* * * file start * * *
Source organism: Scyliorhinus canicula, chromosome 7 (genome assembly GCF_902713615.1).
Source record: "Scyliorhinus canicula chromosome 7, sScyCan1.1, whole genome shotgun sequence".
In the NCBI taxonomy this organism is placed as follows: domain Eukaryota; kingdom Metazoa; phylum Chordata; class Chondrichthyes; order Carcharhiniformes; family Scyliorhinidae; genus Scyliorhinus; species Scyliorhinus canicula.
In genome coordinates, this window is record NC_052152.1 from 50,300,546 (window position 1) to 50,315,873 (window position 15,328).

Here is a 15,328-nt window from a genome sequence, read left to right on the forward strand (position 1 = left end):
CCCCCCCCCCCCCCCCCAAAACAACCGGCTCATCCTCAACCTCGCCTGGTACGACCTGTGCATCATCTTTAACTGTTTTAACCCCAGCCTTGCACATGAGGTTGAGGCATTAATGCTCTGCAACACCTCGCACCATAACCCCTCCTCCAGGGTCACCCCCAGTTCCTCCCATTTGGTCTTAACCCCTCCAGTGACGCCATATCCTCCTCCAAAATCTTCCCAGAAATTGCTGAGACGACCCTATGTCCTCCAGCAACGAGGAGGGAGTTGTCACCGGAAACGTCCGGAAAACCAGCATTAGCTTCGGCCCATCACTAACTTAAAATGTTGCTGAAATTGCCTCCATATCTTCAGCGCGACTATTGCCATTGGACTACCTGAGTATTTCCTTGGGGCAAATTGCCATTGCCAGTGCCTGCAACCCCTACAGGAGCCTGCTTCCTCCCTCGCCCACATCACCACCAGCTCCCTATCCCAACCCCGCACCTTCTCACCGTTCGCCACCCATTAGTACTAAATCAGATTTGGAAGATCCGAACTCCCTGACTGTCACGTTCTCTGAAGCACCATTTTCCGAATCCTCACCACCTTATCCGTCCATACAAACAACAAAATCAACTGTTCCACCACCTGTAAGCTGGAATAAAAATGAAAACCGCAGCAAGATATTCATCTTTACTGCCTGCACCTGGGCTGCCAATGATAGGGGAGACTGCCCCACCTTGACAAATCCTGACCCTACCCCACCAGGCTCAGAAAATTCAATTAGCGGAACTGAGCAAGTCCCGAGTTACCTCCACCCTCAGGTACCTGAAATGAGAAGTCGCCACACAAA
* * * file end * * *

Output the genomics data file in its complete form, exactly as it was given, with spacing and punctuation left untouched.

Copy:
Source organism: Scyliorhinus canicula, chromosome 7 (genome assembly GCF_902713615.1).
Source record: "Scyliorhinus canicula chromosome 7, sScyCan1.1, whole genome shotgun sequence".
In the NCBI taxonomy this organism is placed as follows: domain Eukaryota; kingdom Metazoa; phylum Chordata; class Chondrichthyes; order Carcharhiniformes; family Scyliorhinidae; genus Scyliorhinus; species Scyliorhinus canicula.
In genome coordinates, this window is record NC_052152.1 from 50,300,546 (window position 1) to 50,315,873 (window position 15,328).

Here is a 15,328-nt window from a genome sequence, read left to right on the forward strand (position 1 = left end):
CCCCCCCCCCCCCCCCCAAAACAACCGGCTCATCCTCAACCTCGCCTGGTACGACCTGTGCATCATCTTTAACTGTTTTAACCCCAGCCTTGCACATGAGGTTGAGGCATTAATGCTCTGCAACACCTCGCACCATAACCCCTCCTCCAGGGTCACCCCCAGTTCCTCCCATTTGGTCTTAACCCCTCCAGTGACGCCATATCCTCCTCCAAAATCTTCCCAGAAATTGCTGAGACGACCCTATGTCCTCCAGCAACGAGGAGGGAGTTGTCACCGGAAACGTCCGGAAAACCAGCATTAGCTTCGGCCCATCACTAACTTAAAATGTTGCTGAAATTGCCTCCATATCTTCAGCGCGACTATTGCCATTGGACTACCTGAGTATTTCCTTGGGGCAAATTGCCATTGCCAGTGCCTGCAACCCCTACAGGAGCCTGCTTCCTCCCTCGCCCACATCACCACCAGCTCCCTATCCCAACCCCGCACCTTCTCACCGTTCGCCACCCATTAGTACTAAATCAGATTTGGAAGATCCGAACTCCCTGACTGTCACGTTCTCTGAAGCACCATTTTCCGAATCCTCACCACCTTATCCGTCCATACAAACAACAAAATCAACTGTTCCACCACCTGTAAGCTGGAATAAAAATGAAAACCGCAGCAAGATATTCATCTTTACTGCCTGCACCTGGGCTGCCAATGATAGGGGAGACTGCCCCACCTTGACAAATCCTGACCCTACCCCACCAGGCTCAGAAAATTCAATTAGCGGAACTGAGCAAGTCCCGAGTTACCTCCACCCTCAGGTACCTGAAATGAGAAGTCGCCACACAAA